• (starting p. 467)
  • A Note on the Text
  • (starting p. 469)
Review by Publisher Summary 1

Tells the story of Bathsheba Everdene, who must choose among three suitors in Wessex in the 1840s.

Review by Publisher Summary 2

Far from the Madding Crowd, Hardy’s passionate tale of the beautiful, headstrong farmer Bathsheba Everdene and her three suitors, firmly established the thirty-four-year-old writer as a popular novelist. According to Virginia Woolf, “The subject was right; the method was right; the poet and the countryman, the sensual man, the sombre reflective man, the man of learning, all enlisted to produce a book which . . . must hold its place among the great English novels.” Introducing the fictional name of “Wessex” to describe Hardy’s legendary countryside, this early masterpiece draws a vivid picture of rural life in southwest England. This Modern Library Paperback Classic is set from the 1912 Wessex edition and features Hardy’s map of Wessex.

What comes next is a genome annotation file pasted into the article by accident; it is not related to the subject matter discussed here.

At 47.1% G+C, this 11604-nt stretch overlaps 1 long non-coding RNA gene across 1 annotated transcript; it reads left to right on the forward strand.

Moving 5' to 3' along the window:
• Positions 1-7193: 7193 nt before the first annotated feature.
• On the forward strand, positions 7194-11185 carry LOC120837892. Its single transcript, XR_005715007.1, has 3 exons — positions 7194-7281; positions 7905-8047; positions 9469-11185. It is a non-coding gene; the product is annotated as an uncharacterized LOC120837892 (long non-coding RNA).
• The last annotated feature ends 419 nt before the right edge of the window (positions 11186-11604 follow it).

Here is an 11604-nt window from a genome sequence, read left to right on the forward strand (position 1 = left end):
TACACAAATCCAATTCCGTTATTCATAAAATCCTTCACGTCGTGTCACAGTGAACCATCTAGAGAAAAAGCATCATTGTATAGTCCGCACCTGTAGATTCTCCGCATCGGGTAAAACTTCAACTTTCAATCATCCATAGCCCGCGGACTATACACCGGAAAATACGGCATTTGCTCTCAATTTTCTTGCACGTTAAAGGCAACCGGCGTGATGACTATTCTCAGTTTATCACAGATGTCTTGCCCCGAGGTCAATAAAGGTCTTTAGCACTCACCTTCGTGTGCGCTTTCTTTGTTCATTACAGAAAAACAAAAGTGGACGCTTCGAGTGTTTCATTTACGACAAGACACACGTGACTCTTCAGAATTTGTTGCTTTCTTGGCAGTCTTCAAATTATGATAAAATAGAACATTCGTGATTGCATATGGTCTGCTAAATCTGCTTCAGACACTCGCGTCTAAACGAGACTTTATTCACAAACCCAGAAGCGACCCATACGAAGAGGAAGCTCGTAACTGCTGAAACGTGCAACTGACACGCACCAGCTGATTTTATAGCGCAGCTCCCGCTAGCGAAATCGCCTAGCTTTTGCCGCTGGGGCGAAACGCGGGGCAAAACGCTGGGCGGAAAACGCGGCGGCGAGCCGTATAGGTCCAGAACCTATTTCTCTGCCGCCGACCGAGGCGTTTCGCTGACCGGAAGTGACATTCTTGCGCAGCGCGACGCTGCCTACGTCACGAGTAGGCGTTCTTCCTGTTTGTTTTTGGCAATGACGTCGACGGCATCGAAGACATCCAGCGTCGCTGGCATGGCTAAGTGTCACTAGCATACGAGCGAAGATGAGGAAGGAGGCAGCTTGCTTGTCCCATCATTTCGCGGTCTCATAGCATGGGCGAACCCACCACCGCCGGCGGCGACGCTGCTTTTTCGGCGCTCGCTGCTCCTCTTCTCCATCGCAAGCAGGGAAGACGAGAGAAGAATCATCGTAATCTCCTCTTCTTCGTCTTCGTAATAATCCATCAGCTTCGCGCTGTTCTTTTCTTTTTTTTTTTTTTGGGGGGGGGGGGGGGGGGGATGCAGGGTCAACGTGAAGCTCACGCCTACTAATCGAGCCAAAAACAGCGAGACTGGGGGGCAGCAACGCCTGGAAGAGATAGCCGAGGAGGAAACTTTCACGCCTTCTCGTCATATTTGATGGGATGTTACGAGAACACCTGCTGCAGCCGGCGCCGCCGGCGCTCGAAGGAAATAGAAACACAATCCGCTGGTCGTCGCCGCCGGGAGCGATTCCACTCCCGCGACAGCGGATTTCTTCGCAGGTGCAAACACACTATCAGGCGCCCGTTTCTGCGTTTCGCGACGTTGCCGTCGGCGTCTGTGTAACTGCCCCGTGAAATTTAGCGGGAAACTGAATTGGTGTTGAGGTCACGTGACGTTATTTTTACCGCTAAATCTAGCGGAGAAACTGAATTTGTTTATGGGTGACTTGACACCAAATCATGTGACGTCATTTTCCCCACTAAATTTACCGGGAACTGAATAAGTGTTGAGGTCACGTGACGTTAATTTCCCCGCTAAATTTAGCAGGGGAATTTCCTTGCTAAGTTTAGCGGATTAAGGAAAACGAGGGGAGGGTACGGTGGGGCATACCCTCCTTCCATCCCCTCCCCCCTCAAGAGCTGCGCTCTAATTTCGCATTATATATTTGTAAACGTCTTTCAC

Review by Publisher Summary 3

Far from the Madding Crowd , Hardy’s passionate tale of the beautiful, headstrong farmer Bathsheba Everdene and her three suitors, firmly established the thirty-four-year-old writer as a popular novelist. According to Virginia Woolf, “The subject was right; the method was right; the poet and the countryman, the sensual man, the sombre reflective man, the man of learning, all enlisted to produce a book which . . . must hold its place among the great English novels.” Introducing the fictional name of “Wessex” to describe Hardy’s legendary countryside, this early masterpiece draws a vivid picture of rural life in southwest England. This Modern Library Paperback Classic is set from the 1912 Wessex edition and features Hardy’s map of Wessex.